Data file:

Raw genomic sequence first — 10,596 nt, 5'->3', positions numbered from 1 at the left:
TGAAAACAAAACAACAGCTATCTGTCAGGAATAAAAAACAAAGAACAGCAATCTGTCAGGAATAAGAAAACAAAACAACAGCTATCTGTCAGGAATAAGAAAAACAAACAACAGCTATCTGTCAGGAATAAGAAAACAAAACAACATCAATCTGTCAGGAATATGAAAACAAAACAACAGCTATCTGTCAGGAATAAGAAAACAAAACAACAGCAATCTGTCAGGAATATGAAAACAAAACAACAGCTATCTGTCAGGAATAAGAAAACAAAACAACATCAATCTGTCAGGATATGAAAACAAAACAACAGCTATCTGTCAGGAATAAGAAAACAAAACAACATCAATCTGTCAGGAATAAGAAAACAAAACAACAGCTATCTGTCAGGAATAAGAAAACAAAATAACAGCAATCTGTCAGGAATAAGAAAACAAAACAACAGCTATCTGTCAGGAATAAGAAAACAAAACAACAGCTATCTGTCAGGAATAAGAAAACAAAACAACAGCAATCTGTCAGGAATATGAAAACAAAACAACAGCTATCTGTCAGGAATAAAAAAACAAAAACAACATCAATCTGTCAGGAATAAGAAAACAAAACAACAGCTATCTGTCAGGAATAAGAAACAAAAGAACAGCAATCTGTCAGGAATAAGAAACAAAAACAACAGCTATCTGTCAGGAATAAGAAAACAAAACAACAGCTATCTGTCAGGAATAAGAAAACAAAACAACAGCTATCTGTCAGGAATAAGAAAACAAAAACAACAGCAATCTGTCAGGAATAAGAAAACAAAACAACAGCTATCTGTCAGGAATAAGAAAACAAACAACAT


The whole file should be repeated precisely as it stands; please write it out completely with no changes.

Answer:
Raw genomic sequence first — 10,596 nt, 5'->3', positions numbered from 1 at the left:
TGAAAACAAAACAACAGCTATCTGTCAGGAATAAAAAACAAAGAACAGCAATCTGTCAGGAATAAGAAAACAAAACAACAGCTATCTGTCAGGAATAAGAAAAACAAACAACAGCTATCTGTCAGGAATAAGAAAACAAAACAACATCAATCTGTCAGGAATATGAAAACAAAACAACAGCTATCTGTCAGGAATAAGAAAACAAAACAACAGCAATCTGTCAGGAATATGAAAACAAAACAACAGCTATCTGTCAGGAATAAGAAAACAAAACAACATCAATCTGTCAGGATATGAAAACAAAACAACAGCTATCTGTCAGGAATAAGAAAACAAAACAACATCAATCTGTCAGGAATAAGAAAACAAAACAACAGCTATCTGTCAGGAATAAGAAAACAAAATAACAGCAATCTGTCAGGAATAAGAAAACAAAACAACAGCTATCTGTCAGGAATAAGAAAACAAAACAACAGCTATCTGTCAGGAATAAGAAAACAAAACAACAGCAATCTGTCAGGAATATGAAAACAAAACAACAGCTATCTGTCAGGAATAAAAAAACAAAAACAACATCAATCTGTCAGGAATAAGAAAACAAAACAACAGCTATCTGTCAGGAATAAGAAACAAAAGAACAGCAATCTGTCAGGAATAAGAAACAAAAACAACAGCTATCTGTCAGGAATAAGAAAACAAAACAACAGCTATCTGTCAGGAATAAGAAAACAAAACAACAGCTATCTGTCAGGAATAAGAAAACAAAAACAACAGCAATCTGTCAGGAATAAGAAAACAAAACAACAGCTATCTGTCAGGAATAAGAAAACAAACAACAT